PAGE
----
Hashmi, a member of the Pakistan Muslim League (PML-Q), is standing for both the National Assembly and the Provincial Assembly (in which she has already held a seat for some years). Despite the very serious threats, she is undeterred. “I want to stand in this election for the people of Quetta – not just the Hazara. We want peace.”

Inevitably, the terrible law and order situation, and the high threat faced by her community in particular, has impacted on her ability to campaign. Unable to hold any campaign rallies or public meetings, Hashmi has been going door-to-door in the Hazara areas. For the last fortnight, she has been unable even to do that. “I try to go to one or two houses a day, but I cannot move around much. No-one is safe here, but I will raise my voice.”

She is not the only member of the Hazara community to defy the odds and stand in elections. Mohammed Raza, spokesperson of the HDP, says that from his party, there are five candidates standing for seven seats in the Provincial and National Assemblies. “Our party was already on the terrorists’ target list before the election period, so our movement is very restricted,” he says.

On 23 April, a suicide bomber blew up his car at a checkpoint at the entrance to a Hazara district. Six people were killed. Raza, and other HDP members who I speak to, believe that the target was their nearby campaign office. Many party members were gathered there when the bomb went off.

“We had some government security after the January bombing, but four months ago, they took it back,” says Raza. “At the start of April, the intelligence services told us not to even go to our local market because of hit men targeting our community.”
Hussain says that although security has improved since the bombings early this year, the government has stopped short of a targeted operation. “They know where the terrorists are but they are not doing anything about it,” he says.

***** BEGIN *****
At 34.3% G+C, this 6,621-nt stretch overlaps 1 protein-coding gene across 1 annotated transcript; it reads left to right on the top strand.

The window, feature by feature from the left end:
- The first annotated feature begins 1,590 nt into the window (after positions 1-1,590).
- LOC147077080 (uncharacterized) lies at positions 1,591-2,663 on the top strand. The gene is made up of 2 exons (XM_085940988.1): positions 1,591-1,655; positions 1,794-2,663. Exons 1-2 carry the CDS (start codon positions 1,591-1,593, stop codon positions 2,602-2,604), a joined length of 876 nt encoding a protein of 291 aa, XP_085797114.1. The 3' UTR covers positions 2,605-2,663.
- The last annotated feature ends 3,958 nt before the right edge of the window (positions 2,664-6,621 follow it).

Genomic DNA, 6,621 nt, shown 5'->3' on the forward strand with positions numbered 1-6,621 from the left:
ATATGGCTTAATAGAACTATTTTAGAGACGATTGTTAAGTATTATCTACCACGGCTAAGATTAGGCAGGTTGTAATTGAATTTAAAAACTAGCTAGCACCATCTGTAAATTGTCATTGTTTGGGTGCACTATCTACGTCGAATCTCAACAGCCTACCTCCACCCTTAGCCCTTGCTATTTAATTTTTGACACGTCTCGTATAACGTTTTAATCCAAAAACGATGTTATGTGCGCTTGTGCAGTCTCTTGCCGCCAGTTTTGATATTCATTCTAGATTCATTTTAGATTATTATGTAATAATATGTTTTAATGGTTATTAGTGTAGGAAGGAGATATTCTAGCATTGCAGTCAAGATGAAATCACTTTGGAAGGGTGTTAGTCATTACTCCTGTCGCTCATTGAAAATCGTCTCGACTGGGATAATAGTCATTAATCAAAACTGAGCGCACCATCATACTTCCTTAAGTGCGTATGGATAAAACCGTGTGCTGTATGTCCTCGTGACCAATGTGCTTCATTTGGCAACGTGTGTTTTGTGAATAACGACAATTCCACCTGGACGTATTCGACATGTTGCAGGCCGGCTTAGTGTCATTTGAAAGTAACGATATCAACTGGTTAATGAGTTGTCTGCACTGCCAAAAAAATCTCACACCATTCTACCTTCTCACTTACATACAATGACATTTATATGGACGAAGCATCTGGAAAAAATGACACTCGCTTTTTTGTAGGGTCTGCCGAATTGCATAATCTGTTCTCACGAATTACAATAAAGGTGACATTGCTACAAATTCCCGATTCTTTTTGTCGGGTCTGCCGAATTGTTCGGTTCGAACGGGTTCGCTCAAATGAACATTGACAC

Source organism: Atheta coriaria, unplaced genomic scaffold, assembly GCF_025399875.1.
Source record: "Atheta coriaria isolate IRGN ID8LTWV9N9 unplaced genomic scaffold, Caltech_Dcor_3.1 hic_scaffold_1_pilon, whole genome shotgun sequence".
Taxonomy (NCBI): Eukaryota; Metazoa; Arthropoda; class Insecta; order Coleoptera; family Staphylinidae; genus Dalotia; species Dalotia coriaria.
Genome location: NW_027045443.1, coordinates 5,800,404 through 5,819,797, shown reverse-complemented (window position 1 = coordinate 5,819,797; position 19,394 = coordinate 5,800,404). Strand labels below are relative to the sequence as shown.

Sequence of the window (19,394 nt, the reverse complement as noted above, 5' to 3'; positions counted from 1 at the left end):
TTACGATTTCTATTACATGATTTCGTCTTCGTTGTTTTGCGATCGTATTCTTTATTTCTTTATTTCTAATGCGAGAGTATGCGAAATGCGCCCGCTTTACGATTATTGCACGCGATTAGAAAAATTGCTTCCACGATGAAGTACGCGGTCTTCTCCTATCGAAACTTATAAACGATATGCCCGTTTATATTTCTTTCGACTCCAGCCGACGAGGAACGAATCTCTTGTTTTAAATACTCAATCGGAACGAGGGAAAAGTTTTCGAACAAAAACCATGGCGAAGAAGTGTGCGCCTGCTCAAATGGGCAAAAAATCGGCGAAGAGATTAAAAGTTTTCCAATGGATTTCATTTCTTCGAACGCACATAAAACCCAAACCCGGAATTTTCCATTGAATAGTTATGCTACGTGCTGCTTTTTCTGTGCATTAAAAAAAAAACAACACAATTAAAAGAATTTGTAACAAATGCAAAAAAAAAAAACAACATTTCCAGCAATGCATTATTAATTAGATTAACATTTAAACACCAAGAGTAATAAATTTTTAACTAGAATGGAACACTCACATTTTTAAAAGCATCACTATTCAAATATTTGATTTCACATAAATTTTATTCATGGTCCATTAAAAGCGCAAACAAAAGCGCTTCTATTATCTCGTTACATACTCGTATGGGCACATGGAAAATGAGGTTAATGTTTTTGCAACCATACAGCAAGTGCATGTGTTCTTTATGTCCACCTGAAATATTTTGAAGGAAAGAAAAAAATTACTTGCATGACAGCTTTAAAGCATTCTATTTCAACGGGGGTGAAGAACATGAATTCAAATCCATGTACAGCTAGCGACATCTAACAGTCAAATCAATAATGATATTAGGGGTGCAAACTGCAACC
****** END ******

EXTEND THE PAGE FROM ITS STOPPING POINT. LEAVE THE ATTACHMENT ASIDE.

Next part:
Individual residents of Hazara areas have been receiving threatening phone calls, and there is the possibility of attacks on polling day. But Hazara politicians and community leaders are confident that people will come out to vote, despite the very real risks. “We want to raise our voices,” says Hussain.

At his kiosk in Islamabad, Ahmed, who has registered for a postal vote, is cautiously optimistic. “We Hazara are Pakistanis too and it is our right to cast our votes. Most of us have lost relatives and friends. When we protested peacefully on the streets, we had the provincial government dismissed. So who knows what we can do at the ballot box?”

Click here to read more from Samira Shackle on the run up to the general election on 11 May and the place of minority communities in Pakistan

National Assembly candidate Ruquiya Hashmi at an election campaign meeting in Quetta. Photograph: Getty Images.

Samira Shackle is a freelance journalist, who tweets @samirashackle. She was formerly a staff writer for the New Statesman.

Getty
Show Hide image

Debunking Boris Johnson's claim that energy bills will be lower if we leave the EU

Why the Brexiteers' energy policy is less power to the people and more electric shock.

Boris Johnson and Michael Gove have promised that they will end VAT on domestic energy bills if the country votes to leave in the EU referendum. This would save Britain £2bn, or "over £60" per household, they claimed in The Sun this morning.

They are right that this is not something that could be done without leaving the Union. But is such a promise responsible? Might Brexit in fact cost us much more in increased energy bills than an end to VAT could ever hope to save? Quite probably.

Let’s do the maths...

In 2014, the latest year for which figures are available, the UK imported 46 per cent of our total energy supply. Over 20 other countries helped us keep our lights on, from Russian coal to Norwegian gas. And according to Energy Secretary Amber Rudd, this trend is only set to continue (regardless of the potential for domestic fracking), thanks to our declining reserves of North Sea gas and oil.


Click to enlarge.